Leaving for college 40 miles away in Provo was also difficult, for both Elizabeth and her parents. "It was a challenge for them to let me go out on my own," she says. Adds Ed Smart: "Oh yeah, that was hard. I'd say she helped us get through that one. We certainly will talk once or twice a day and stay in touch constantly." During the summer, when she lives with her parents, "I have to play by their rules," she says with a laugh. "Every night, if I've been out, I have to come in and tell them I'm home. Then I set the alarm if I'm the last person in. And we triple-check the doors and windows every night. I do that with my roommates too."
As she searched for a job after high school, her parents insisted she could only work a few blocks from home. And she couldn't work nights or Sundays. "I was like, 'I'm never going to find a job that fits that description.'" Then she realized there was a bank nearby. "Plus, they have a good alarm system," she says, "which is a bonus." Putting in 30 to 40 hours a week, Smart has also learned to deal with her strange kind of fame, such as customers asking, "Do you know you look like Elizabeth Smart?" "I don't mind," she says. "Most people are respectful and don't ask nosy questions." Her time camping among homeless people, she says, helped broaden her perspective of the world. "Before, I was just your average Mormon girl. And since everything I've gone through, there's been a lot of learning and growing. I've learned to listen and not jump to conclusions. I'm not sorry this happened to me anymore, because it made me grow up."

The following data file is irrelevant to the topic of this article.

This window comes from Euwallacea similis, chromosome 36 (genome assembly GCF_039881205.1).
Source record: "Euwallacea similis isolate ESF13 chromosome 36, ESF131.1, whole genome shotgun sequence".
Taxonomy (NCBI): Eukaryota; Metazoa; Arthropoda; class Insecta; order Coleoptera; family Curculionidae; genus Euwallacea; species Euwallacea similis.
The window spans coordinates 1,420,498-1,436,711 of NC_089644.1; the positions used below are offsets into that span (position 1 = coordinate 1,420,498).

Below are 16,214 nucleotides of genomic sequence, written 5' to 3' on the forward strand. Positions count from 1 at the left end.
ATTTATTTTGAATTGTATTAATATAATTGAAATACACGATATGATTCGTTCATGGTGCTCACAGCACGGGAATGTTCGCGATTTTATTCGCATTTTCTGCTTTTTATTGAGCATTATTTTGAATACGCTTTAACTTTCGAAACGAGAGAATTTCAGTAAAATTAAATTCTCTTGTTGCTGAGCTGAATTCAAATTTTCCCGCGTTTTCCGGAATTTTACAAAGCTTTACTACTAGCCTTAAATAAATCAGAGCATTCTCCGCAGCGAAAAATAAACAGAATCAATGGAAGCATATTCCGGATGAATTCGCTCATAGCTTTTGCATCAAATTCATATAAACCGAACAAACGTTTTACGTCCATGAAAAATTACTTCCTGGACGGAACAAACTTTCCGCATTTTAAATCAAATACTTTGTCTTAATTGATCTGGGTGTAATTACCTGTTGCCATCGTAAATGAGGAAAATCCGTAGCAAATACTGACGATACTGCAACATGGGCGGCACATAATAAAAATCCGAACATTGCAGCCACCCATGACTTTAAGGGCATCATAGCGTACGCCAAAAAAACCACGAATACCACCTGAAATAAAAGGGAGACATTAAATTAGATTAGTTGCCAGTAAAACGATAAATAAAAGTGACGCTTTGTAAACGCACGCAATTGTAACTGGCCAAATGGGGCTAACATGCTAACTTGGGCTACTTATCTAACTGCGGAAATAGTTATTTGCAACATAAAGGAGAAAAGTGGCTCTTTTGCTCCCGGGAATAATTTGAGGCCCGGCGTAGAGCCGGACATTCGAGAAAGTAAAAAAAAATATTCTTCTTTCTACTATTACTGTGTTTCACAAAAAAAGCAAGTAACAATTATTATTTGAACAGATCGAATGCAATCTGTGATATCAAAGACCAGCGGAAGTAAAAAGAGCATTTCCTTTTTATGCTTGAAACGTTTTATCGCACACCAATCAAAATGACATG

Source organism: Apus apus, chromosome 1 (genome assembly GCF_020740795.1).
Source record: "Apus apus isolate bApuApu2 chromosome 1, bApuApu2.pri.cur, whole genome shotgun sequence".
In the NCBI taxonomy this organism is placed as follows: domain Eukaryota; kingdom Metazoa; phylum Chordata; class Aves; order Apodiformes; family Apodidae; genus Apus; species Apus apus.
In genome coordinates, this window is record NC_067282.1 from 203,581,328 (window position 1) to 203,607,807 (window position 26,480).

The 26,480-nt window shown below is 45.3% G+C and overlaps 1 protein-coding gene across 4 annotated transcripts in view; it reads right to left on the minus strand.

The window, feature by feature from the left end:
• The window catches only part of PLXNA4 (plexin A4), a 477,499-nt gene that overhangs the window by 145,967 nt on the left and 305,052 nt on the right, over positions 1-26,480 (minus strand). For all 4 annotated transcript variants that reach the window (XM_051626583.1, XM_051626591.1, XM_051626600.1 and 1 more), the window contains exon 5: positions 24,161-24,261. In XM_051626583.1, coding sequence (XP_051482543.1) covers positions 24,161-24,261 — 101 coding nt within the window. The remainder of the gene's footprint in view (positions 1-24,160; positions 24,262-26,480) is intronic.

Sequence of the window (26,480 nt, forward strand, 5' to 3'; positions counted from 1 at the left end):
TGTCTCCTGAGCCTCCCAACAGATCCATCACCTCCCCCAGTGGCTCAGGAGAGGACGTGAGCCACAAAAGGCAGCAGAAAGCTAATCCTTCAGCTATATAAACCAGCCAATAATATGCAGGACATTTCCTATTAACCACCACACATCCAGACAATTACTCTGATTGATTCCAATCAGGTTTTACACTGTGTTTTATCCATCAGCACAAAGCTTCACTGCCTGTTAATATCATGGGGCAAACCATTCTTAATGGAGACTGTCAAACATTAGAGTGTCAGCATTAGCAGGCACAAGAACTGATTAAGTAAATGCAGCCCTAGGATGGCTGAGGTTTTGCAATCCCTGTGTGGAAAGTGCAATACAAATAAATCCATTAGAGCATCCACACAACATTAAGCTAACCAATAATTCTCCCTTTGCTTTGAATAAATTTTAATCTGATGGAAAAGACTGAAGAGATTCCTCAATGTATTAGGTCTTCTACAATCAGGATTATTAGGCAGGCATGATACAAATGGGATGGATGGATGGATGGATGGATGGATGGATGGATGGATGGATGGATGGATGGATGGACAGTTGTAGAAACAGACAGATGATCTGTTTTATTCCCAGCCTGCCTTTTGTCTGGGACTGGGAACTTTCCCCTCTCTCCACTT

The key to her quick readjustment, she says, was finding a way to forgive her abductors. She still believes Mitchell deserves a life sentence, because if he gets out, "he'd come back after me immediately. I think he knew exactly what he was doing. It's like my dad always says, 'He's crazy like a fox.'" But she says she has let go of her anger toward him. "It's just not worth holding on to that kind of hate. It can ruin your life. Nine months of my life had been taken from me, and I wasn't going to give them any more of my time."
In some ways Smart is like Kate Winslet
's character in Titanic
; given a second chance at life, she wants to live it as fully as she can. She's thrown herself into helping her father pursue child-protection legislation and volunteered to search for other children who have gone missing in Salt Lake City. She's no longer sure she wants to pursue a concert career as a harpist because "there are so many other things I want to do." Eventually she plans to get married and have children of her own.
But for now, spending time with her mother, her sister Mary Katherine, now 15 ("she's my hero"), and the rest of her family is just about the best adventure she could ask for. "The other day it was my mom's birthday, and to celebrate she said, 'I just want to work in the yard,'" says Smart. "So I went out with a couple of my brothers, and we hauled things around and helped on the garden, stuff like that. Then my mom says, 'What we really need are some sparkling lights to make this a fairyland.' So we got out the Christmas lights and put them in the trees for her." A simple, quiet afternoon, but in every way a gift. "I only have one life, and I'm not going to miss out on it," she says. "When I'm through, I want to be able to say, 'Wow, I lived a great life.'"